Sowell’s rise: Eddie told him to switch schools
Thomas Sowell was born poor and black in North Carolina in 1930. In a Wall Street Journal interview with Tunku Varadarajan, Sowell explains how he made it to the Ivy League and a career as an economist, social theorist and writer.
When he was 9, his mother moved with him to Harlem “to live with relatives who promised a better life for the boy.”
He visited a library for the first time. It was “wondrous.”
A boy named Eddie, a family friend, became his guide.
“I was assigned to a junior high school in a really very bad part of Harlem, and Eddie told me, ‘You don’t have to go there. You can ask to be sent to a different school.’ That’s what he’d done. And then I followed him to Stuyvesant”—a selective high school for smart kids. “He led me. If you take Eddie out of my life, there’s virtually no way I could have followed the same path that I did.”
Sowell is a strong supporter of school choice.
“The most successful schools for educating black kids have been a few charter schools,” he says. “There are literally tens of thousands of kids on waiting lists for charter schools in New York alone.” . . . “The teachers unions complain that charter schools really have skimmed off the cream. Of course that’s nonsense, because people are chosen by lottery. In another sense, there’s a point there, because these are the parents who care about what’s going to happen to their kids. These people are just desperate to get into the charter schools. They don’t want to be raising a bunch of little thugs.”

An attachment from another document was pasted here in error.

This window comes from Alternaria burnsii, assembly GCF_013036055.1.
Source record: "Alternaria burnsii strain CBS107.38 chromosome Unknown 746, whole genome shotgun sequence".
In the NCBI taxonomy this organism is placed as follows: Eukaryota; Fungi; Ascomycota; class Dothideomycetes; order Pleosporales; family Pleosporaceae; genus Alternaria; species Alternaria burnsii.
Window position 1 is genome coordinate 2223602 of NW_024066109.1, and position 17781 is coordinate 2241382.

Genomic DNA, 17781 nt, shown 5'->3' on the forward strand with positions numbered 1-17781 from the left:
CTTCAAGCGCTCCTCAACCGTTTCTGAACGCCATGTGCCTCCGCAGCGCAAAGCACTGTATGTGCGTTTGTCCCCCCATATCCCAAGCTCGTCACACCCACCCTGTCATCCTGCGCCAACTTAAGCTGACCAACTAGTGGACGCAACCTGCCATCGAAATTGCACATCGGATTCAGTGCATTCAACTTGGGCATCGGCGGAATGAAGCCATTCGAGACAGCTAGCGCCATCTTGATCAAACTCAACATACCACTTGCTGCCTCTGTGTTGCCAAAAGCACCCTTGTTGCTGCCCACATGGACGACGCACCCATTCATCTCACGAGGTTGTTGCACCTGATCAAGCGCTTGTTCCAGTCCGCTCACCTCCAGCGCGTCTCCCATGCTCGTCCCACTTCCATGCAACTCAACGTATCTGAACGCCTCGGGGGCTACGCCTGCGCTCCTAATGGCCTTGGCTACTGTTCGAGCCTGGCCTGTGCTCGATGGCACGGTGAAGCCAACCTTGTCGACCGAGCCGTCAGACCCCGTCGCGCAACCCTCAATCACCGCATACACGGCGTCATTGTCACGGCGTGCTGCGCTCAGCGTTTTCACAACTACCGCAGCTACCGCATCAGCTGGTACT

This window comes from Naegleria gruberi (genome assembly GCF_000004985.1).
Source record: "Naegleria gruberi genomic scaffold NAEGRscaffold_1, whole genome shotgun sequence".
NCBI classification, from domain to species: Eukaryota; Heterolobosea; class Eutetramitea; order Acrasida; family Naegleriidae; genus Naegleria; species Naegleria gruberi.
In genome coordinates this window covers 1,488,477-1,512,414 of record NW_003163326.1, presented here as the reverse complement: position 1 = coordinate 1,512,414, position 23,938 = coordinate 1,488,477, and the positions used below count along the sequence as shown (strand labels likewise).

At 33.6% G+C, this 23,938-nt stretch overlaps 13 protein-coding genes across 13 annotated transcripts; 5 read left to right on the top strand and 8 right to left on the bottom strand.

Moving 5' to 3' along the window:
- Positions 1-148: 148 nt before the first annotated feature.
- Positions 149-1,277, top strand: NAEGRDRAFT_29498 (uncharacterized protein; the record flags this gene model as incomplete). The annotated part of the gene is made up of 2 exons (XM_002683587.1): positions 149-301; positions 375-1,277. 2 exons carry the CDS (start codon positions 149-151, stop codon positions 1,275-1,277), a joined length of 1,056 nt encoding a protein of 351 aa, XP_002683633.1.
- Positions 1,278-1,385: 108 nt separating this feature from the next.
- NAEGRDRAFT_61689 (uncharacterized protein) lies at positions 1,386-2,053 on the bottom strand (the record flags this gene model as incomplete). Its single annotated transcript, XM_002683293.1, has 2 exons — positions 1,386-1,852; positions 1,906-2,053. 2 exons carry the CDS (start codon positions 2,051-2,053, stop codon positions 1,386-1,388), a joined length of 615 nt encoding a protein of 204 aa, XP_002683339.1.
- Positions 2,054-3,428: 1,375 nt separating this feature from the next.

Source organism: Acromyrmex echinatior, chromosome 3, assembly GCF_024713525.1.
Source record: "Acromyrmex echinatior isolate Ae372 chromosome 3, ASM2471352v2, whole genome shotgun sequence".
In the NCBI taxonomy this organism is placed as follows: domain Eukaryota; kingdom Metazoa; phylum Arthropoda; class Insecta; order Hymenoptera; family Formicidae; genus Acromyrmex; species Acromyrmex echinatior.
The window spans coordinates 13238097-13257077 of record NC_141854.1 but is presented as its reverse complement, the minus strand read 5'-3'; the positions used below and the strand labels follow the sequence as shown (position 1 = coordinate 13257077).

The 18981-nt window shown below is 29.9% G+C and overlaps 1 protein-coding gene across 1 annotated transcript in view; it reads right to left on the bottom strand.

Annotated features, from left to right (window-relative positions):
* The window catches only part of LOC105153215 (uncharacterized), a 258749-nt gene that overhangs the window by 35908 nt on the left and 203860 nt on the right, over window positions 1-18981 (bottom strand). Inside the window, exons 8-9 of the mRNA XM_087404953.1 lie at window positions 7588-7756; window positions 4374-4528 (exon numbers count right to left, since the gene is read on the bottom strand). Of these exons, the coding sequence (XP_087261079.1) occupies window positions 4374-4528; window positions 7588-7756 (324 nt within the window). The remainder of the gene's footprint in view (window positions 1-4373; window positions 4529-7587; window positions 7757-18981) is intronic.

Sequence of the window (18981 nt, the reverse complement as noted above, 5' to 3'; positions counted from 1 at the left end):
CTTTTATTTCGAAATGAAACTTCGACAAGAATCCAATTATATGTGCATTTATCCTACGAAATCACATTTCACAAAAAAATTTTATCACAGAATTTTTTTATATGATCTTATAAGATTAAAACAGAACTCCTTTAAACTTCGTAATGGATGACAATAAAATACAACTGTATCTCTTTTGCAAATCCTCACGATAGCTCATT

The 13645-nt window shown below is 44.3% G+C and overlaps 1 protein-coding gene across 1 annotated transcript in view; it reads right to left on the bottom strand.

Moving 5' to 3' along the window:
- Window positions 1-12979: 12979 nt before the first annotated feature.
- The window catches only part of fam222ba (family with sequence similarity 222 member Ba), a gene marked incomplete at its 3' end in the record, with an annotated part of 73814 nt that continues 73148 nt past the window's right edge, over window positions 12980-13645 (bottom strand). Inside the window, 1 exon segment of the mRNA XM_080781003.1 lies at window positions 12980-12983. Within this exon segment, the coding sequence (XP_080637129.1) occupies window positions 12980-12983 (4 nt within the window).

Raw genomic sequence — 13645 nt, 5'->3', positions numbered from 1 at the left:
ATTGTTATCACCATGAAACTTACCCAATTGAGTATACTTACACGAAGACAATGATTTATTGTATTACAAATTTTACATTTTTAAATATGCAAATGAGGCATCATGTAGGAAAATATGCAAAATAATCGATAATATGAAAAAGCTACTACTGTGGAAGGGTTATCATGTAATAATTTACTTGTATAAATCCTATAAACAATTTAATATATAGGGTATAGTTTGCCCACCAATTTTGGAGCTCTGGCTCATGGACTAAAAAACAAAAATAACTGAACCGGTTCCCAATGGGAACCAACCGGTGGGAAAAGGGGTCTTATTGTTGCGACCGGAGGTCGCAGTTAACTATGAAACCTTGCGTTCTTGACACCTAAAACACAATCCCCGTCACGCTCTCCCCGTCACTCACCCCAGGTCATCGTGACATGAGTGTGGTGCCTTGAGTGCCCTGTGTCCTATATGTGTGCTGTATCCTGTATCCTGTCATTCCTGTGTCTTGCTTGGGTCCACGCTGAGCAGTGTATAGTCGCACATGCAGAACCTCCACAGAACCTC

Sowell loathes the grievance culture. Life is “tremendously better” for educated blacks “who have not succumbed to a new lifestyle — the grievances, and the coarseness represented by rap music,” he believes. “What’s disheartening, though, is that when you study ethnic groups around the world, the ones that are lagging behind are those where their leaders always tell the same story: that it’s other people holding you back, and that therefore you need to stand against those other people and resist their culture. But that culture may be the key to success.”